Three Givens for Relationship Building

First, demonstrate politeness and respect. People have the right to be who they are.

Second, seek to develop open and trusting relationships where you say what you want in the way you want it. Actively listen and respond to what others have to say, and don’t run hidden agendas.

Third, demonstrate full responsibility for everything you do and say. Every level responds well to personal integrity.



Seven Qualities of Leadership

In my recent book on leadership and motivation, 8 I identify 7 essential attitudes and ways of being for leaders. These seven qualities seem to me to be central to the art and science of sensitive, responsive leadership. They offer the possibility of a partnership-fit with people at each of the different valuing and thinking levels. When partnership-fit exists, leaders will get active, open, participation rather than stubborn resistance or passivity. They are:


The Integral Leader – the leaders able to see the whole context from multiple perspectives; they recognise the need for both professional and personal development in individuals, and that these must be appropriate to the existing cultures, values, and infrastructures. 9

The Pragmatic Leader – the leaders who can connect the bigger picture to the practical requirements of day-to-day implementation

The Present and Aware Leader – the leaders who see the world as it really as, not as they would like it to be, and respond accordingly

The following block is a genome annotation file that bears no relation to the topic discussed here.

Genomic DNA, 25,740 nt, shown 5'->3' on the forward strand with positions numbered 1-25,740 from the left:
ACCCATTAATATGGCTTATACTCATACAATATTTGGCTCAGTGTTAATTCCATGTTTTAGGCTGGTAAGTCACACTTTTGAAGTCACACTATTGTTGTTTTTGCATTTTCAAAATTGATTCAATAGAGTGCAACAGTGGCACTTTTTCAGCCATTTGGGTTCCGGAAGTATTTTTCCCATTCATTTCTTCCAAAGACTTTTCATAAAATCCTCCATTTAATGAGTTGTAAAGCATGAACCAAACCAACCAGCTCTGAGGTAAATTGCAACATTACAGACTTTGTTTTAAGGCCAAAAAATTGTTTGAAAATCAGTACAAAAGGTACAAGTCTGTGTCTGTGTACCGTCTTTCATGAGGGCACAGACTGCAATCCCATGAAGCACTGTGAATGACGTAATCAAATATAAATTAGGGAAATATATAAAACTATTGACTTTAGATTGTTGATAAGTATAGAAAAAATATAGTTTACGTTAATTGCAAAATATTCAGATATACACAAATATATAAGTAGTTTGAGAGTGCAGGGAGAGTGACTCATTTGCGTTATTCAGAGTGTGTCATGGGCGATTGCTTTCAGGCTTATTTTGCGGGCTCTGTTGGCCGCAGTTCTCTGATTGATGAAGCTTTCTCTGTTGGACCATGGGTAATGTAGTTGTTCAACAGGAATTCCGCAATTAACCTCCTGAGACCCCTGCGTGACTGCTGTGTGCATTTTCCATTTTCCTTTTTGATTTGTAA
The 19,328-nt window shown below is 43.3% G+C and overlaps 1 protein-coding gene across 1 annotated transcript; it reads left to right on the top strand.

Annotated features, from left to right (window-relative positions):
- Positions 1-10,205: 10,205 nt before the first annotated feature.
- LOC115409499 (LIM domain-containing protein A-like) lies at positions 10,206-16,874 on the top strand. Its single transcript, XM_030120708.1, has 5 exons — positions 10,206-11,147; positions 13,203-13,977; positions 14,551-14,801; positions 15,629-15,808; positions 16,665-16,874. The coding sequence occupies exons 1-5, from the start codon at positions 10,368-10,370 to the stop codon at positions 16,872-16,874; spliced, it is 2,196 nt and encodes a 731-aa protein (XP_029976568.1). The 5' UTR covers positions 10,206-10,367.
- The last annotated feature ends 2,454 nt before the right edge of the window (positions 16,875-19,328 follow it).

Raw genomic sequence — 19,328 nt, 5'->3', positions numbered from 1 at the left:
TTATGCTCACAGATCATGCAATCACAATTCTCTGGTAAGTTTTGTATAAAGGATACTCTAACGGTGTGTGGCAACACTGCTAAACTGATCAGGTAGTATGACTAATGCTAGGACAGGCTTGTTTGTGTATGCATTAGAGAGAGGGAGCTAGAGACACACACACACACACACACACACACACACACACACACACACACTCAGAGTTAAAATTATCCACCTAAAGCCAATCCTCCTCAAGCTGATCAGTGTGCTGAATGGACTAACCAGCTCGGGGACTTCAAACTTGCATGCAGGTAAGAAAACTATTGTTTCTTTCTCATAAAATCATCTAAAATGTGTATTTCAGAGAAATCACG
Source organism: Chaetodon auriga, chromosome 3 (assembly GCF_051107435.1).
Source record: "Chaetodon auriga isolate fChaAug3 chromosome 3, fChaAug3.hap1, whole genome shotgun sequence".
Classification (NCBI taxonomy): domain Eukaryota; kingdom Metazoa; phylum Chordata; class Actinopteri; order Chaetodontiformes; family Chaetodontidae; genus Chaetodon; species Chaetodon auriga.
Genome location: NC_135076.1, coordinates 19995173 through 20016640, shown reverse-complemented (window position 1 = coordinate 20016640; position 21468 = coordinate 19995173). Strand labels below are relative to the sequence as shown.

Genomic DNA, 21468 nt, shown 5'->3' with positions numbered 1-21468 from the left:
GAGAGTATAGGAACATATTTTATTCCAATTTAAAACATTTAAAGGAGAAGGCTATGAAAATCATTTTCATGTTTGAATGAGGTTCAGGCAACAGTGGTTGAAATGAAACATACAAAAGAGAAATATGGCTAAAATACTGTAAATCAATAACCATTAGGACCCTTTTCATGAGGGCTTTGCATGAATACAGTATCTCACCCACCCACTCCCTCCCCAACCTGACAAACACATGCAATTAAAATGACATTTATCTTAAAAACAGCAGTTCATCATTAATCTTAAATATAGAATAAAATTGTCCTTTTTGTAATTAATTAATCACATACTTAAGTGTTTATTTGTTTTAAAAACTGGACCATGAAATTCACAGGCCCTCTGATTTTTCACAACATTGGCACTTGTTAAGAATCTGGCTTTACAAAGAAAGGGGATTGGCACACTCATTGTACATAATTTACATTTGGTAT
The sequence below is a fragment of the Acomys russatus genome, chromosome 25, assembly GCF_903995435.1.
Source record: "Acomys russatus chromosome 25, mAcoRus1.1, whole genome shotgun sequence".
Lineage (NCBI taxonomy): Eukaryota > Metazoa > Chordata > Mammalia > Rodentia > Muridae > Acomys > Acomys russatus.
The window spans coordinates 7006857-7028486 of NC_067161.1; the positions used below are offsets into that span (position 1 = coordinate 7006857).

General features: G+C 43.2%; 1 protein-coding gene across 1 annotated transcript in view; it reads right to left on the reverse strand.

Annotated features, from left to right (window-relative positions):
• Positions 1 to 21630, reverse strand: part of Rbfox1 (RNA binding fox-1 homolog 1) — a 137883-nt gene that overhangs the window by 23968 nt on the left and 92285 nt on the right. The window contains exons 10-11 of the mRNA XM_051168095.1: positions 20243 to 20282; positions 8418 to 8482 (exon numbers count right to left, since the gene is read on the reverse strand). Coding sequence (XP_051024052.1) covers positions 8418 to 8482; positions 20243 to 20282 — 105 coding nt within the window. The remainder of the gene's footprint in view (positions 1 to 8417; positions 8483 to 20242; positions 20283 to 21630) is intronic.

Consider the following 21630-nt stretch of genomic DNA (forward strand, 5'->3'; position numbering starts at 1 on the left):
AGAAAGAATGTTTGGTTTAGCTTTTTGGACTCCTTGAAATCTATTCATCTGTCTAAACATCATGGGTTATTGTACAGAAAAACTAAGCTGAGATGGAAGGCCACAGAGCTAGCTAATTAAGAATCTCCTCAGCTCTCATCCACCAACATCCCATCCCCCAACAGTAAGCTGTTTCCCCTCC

The Leader who demonstrates Integrity – the leaders whose behaviours, skills, values, beliefs, sense of identity, and vision are completely aligned and support the talk they walk

The Leader who takes Personal Responsibility – the leaders who recognise that personal responsibility is liberating and empowering; and that blame only serves to make one a victim to external circumstances

The Contributing Leader – the leaders who are more concerned with giving than taking, whose attention is on the development of their organisation rather than their own personal aggrandisement

The Leader as Change Agent – the leaders who make change possible, and when it is appropriate sponsor it, support it, and when necessary provoke it
A final metaphor on leadership.

Many years ago my friend Christopher was a junior manager at Yorkshire Water Company. He was asked by his line manager to visit a senior engineer at his home in Huddersfield. Chris knocked on the door and was invited in. “Would you like a cup of tea?” the engineer asked. While Chris waited for the kettle to boil in the kitchen, he looked out of the back window expecting to see a garden. Instead he saw row upon row of fish tanks, stacked one on top of the other, each filled with a different species of fish. “I didn’t know you kept fish,” said Chris. “Nay lad,” replied the old engineer, “I don’t keep fish, I keep water.”
Now that’s great leadership, if you think about it.

Sources:
1 Wilber K A Theory of Everything Gateway, 2001

2 Wilber K Ibid

3 Beck D & Cowan C

Spiral Dynamics: Mastering Blackwell, 1996 Values, Leadership & Change

4 Beck D & Cowan C Ibid.

5 Beck D & Cowan C Ibid.

6 Kohlberg L The Philosophy of Moral Harper Collins, 1981

Development: Moral Stages &

The Idea of Justice

7 Collins J Good to Great Random House, 2001

8 Owen N More Magic of Metaphor: Crownhouse, 2004

Stories for Leaders, Influencers

and Motivators



9 Wilber K Ibid.